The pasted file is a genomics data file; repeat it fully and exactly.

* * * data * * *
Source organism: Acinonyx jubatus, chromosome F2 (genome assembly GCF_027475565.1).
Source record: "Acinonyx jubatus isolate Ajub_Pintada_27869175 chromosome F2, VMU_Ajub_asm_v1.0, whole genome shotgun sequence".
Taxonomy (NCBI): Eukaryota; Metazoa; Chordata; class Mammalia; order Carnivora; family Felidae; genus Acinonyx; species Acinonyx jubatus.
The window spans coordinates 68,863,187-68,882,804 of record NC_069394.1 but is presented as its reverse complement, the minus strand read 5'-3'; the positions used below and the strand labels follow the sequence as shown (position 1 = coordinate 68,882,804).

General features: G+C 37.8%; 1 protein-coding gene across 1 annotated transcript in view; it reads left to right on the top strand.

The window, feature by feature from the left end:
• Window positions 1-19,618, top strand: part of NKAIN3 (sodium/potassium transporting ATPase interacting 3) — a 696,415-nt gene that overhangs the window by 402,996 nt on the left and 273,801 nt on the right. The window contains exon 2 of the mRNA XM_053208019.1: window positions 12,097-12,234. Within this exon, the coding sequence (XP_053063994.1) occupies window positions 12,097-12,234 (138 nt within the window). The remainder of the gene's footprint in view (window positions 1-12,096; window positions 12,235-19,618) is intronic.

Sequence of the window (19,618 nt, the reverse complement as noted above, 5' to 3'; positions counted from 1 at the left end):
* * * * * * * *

Source organism: Acinonyx jubatus, chromosome F2 (genome assembly GCF_027475565.1).
Source record: "Acinonyx jubatus isolate Ajub_Pintada_27869175 chromosome F2, VMU_Ajub_asm_v1.0, whole genome shotgun sequence".
Taxonomy (NCBI): Eukaryota; Metazoa; Chordata; class Mammalia; order Carnivora; family Felidae; genus Acinonyx; species Acinonyx jubatus.
The window spans coordinates 68,863,187-68,882,804 of record NC_069394.1 but is presented as its reverse complement, the minus strand read 5'-3'; the positions used below and the strand labels follow the sequence as shown (position 1 = coordinate 68,882,804).

General features: G+C 37.8%; 1 protein-coding gene across 1 annotated transcript in view; it reads left to right on the top strand.

The window, feature by feature from the left end:
• Window positions 1-19,618, top strand: part of NKAIN3 (sodium/potassium transporting ATPase interacting 3) — a 696,415-nt gene that overhangs the window by 402,996 nt on the left and 273,801 nt on the right. The window contains exon 2 of the mRNA XM_053208019.1: window positions 12,097-12,234. Within this exon, the coding sequence (XP_053063994.1) occupies window positions 12,097-12,234 (138 nt within the window). The remainder of the gene's footprint in view (window positions 1-12,096; window positions 12,235-19,618) is intronic.

Sequence of the window (19,618 nt, the reverse complement as noted above, 5' to 3'; positions counted from 1 at the left end):